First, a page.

For model year 1959, seven 348 engines were offered. We do not recall any replacing another. Dealers heatedly dictated that Chevrolet get back into the performance arena. As just mentioned, Chevrolet engineers delivered, big time. All the new 348s had a compression ratio between 11.0:1-11.25:1. All had a solid lifter performance camshaft. The four-barrel engines produced 300, 305, and 320 horsepower. Then in February 1960, an even more powerful 335hp Tri-power 348 was introduced. It was similar to the 315hp Tri-power engine but had 11.25:1 compression and a camshaft with more duration and valve lift. We estimate total 348 production at 40,000. Solid lifter versions: 8,000. Few remain today.
A fuel-injected 283 was also offered, but very few were sold; some estimate no more than 30. The only original car we know of was the late Johnny Loper's black Biscayne. The Super Chevy Hall of Famer installed tubular headers and drag raced it in the B/Gas class in Phoenix.
The 348's horsepower ratings were really on a roll. Chevy's high-performance truck engine was taking no prisoners. The great thing about the 1958-up Chevy cars was the coil-spring rear suspension. Rear wheelhop on launch was nil. The four-speed transmission shifted like a hot knife cutting through butter. The weak link on the 348 was its tiny exhaust manifolds. The cheapest '60 Chevy car base price was a whopping $4 (pun intended) more than the 1959. The hottest 348, RPO 593, was a scalding 350hp monster. It cost about $350 extra. Yes, the hottest 348 was now producing more than one horsepower per cubic inch, just like the hottest fuel-injected 283. We estimate total 348 production at 50,000. Solid lifter versions: 15,000. Few remain today.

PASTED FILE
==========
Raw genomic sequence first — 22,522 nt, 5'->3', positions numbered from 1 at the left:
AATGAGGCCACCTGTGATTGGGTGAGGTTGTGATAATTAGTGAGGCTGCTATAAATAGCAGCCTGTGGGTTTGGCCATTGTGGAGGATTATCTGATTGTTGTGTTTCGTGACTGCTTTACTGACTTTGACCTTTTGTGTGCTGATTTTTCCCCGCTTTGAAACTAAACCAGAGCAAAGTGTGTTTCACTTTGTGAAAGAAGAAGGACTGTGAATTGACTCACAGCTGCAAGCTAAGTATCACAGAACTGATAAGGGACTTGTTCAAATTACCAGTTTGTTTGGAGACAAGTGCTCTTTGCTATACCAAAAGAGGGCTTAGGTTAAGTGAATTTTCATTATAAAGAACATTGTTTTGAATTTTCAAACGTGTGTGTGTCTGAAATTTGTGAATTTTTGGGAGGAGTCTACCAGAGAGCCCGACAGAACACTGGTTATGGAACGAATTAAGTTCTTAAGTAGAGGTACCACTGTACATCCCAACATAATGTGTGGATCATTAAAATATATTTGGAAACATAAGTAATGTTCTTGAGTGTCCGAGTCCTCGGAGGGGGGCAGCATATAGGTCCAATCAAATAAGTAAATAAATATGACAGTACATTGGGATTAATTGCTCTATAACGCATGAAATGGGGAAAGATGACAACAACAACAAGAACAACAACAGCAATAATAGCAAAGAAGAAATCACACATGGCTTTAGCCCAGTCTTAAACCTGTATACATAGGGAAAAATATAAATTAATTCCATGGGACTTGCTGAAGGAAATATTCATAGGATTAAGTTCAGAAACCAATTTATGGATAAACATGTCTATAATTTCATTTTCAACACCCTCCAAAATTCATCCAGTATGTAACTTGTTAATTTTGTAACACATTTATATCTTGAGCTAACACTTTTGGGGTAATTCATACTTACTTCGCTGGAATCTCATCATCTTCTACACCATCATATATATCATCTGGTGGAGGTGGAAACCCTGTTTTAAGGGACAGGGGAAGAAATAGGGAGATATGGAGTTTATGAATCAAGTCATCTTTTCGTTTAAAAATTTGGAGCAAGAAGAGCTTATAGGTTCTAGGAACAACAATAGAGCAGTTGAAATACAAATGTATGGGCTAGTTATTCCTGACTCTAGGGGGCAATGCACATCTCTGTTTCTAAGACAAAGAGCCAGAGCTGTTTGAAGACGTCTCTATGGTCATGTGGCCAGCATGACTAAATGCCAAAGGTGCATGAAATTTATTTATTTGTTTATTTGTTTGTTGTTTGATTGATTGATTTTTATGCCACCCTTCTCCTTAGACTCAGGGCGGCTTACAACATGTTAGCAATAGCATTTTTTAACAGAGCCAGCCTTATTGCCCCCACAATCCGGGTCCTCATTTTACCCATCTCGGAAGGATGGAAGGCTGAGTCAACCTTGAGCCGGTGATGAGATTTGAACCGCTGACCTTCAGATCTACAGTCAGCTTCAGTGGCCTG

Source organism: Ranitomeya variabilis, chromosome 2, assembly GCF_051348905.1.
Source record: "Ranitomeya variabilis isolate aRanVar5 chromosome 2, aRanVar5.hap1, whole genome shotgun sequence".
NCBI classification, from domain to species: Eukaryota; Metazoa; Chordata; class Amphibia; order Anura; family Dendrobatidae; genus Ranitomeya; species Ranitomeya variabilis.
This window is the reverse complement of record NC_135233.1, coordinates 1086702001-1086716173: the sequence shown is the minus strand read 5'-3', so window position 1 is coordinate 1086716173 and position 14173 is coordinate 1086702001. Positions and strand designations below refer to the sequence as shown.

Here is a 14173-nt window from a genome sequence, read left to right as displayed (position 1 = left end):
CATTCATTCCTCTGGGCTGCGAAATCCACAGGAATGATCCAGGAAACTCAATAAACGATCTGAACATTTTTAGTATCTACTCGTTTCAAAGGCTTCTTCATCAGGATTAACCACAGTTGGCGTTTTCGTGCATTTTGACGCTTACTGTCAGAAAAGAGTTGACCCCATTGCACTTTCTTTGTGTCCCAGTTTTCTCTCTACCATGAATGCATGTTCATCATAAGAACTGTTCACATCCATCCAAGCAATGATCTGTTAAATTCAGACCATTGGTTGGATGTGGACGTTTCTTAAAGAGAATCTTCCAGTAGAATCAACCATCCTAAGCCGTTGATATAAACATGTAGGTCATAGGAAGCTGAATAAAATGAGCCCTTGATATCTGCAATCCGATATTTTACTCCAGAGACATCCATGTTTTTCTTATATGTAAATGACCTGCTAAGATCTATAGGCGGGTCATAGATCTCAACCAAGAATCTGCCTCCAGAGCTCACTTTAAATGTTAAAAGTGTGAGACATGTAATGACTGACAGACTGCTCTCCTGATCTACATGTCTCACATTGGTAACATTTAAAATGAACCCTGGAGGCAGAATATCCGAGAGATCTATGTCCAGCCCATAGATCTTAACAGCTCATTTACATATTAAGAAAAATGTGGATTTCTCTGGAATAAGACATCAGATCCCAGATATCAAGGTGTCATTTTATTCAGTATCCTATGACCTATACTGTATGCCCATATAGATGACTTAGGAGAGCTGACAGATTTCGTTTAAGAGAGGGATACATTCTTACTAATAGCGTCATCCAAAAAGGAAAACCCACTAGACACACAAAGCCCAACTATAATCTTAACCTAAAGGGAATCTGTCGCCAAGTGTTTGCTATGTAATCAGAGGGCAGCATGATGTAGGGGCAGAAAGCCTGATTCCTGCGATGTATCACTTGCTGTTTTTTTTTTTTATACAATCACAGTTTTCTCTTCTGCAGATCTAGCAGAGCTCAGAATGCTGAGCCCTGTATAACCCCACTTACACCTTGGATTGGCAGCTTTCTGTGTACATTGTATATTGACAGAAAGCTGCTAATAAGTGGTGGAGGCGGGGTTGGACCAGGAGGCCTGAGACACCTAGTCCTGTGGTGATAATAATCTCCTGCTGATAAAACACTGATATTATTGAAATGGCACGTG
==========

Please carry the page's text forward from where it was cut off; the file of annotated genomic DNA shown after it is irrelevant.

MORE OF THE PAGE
1960 Corvette F.I. Aluminum Heads
Because all Corvette engine production and the various RPO combinations of roadracing equipment have been documented for decades, little of it is included in this story. Note that in 1960, engineers cast aluminum heads for the 315hp fuel-injected engine. Extensive testing was done by many engineers, contracted engine shops, and race teams. At the very last moment, the heads were removed from the option list due to coolant leaks. Over the subsequent years we have seen a number of sets of NOS, never-used, factory aluminum heads.
In talking with Chevrolet engineers of the day, the new aluminum foundry pouring process made the heads too hard. As a result, the steel head gasket could not adequately seal. Cylinder compression then caused engine coolant to be purged-mostly into the cylinder, then out the exhaust valve. Factory aluminum heads were not seen again until 1967, this time for ultra-performance big-block engines. It would be interesting to see if one of today's head gaskets with a panograph (O-ring) would seal the '60 aluminum heads.